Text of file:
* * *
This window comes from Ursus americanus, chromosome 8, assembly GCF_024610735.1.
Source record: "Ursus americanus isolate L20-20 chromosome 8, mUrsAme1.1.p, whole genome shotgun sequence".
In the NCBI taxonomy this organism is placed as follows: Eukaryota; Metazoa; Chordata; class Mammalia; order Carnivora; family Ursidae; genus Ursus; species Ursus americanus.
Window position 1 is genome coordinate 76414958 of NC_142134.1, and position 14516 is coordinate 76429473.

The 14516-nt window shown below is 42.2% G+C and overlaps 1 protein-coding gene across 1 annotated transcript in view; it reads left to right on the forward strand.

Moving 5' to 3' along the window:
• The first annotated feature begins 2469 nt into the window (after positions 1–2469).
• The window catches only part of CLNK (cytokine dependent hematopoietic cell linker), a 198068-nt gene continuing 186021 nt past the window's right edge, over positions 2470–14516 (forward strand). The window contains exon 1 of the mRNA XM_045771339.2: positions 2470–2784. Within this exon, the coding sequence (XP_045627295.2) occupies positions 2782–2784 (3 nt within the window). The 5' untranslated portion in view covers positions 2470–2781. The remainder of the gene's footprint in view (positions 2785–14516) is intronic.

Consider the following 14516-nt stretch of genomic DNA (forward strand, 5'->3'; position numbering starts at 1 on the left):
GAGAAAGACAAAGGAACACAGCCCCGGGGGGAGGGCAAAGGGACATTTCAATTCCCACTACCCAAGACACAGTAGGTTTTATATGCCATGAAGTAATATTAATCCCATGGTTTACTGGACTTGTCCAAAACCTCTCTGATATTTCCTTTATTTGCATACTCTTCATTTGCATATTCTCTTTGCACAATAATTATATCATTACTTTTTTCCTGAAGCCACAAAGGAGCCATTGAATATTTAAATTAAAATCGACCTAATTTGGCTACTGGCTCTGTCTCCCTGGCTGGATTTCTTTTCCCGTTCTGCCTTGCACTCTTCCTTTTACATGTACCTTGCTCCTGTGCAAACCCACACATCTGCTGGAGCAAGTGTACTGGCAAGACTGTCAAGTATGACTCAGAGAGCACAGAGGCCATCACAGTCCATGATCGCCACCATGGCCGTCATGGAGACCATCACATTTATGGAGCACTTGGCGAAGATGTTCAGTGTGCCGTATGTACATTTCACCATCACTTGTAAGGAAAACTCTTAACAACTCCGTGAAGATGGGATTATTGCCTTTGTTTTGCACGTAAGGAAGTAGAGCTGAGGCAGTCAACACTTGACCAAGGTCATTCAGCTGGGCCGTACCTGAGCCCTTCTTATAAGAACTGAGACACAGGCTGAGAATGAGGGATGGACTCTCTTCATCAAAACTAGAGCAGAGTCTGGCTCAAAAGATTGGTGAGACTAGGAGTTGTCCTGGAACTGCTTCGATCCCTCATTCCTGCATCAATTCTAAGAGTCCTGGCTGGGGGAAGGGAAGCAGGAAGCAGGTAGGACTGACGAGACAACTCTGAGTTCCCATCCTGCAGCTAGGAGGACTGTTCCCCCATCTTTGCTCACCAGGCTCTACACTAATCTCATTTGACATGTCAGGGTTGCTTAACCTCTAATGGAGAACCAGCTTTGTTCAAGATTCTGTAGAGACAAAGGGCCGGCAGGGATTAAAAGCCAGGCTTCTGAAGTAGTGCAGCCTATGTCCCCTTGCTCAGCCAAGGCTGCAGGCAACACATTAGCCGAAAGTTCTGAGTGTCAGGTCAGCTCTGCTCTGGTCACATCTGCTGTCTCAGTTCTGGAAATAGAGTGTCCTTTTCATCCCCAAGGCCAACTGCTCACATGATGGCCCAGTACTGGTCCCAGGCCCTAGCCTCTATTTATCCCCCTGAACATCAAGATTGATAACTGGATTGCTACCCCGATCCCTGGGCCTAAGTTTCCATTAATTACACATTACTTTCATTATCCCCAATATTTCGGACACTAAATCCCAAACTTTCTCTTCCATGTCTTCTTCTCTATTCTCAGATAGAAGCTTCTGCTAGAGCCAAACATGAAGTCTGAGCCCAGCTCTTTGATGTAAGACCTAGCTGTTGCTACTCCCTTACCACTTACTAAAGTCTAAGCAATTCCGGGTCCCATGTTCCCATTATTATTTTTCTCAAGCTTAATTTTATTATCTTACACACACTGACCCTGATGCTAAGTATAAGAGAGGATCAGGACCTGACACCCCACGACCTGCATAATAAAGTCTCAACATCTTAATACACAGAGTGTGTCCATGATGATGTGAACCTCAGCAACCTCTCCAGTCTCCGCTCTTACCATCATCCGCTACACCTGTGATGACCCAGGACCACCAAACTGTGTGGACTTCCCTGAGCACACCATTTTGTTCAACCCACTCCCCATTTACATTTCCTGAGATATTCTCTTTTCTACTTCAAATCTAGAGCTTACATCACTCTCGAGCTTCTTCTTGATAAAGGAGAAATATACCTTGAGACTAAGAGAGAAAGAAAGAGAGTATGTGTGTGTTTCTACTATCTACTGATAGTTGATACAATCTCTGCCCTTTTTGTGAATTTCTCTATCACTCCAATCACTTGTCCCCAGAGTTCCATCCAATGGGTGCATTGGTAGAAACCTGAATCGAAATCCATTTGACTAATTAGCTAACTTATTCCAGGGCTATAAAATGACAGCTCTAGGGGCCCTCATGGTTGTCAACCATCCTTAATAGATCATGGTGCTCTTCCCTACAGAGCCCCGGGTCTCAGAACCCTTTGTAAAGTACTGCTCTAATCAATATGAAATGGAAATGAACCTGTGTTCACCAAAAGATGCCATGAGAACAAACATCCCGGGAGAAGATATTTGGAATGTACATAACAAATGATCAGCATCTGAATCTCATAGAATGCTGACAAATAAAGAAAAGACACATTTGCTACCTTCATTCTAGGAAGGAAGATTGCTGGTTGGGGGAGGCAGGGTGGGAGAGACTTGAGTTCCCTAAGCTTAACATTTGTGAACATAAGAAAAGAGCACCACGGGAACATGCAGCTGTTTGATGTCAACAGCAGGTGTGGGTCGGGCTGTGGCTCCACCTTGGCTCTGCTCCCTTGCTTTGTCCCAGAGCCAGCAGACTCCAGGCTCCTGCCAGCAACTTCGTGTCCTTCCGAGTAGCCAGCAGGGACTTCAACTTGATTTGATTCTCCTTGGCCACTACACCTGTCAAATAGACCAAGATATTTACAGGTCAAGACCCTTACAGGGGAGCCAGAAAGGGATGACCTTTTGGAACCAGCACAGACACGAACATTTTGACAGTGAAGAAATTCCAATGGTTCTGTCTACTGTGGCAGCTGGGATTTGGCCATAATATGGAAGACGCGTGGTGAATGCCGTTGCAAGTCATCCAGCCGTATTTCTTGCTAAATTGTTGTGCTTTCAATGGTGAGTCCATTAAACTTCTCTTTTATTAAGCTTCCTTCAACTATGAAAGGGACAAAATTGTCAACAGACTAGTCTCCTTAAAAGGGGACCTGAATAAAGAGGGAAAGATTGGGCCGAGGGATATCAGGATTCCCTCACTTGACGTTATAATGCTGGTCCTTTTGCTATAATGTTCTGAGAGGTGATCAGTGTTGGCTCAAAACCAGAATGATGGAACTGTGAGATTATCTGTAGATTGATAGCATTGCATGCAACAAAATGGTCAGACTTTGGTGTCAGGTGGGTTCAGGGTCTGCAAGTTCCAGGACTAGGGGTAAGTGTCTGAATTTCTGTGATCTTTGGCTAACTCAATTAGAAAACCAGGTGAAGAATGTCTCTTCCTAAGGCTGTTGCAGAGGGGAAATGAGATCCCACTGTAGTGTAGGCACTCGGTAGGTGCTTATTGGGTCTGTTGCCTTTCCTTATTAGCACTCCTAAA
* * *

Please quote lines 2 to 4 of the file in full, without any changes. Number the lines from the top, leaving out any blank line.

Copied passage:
Source record: "Ursus americanus isolate L20-20 chromosome 8, mUrsAme1.1.p, whole genome shotgun sequence".
In the NCBI taxonomy this organism is placed as follows: Eukaryota; Metazoa; Chordata; class Mammalia; order Carnivora; family Ursidae; genus Ursus; species Ursus americanus.
Window position 1 is genome coordinate 76414958 of NC_142134.1, and position 14516 is coordinate 76429473.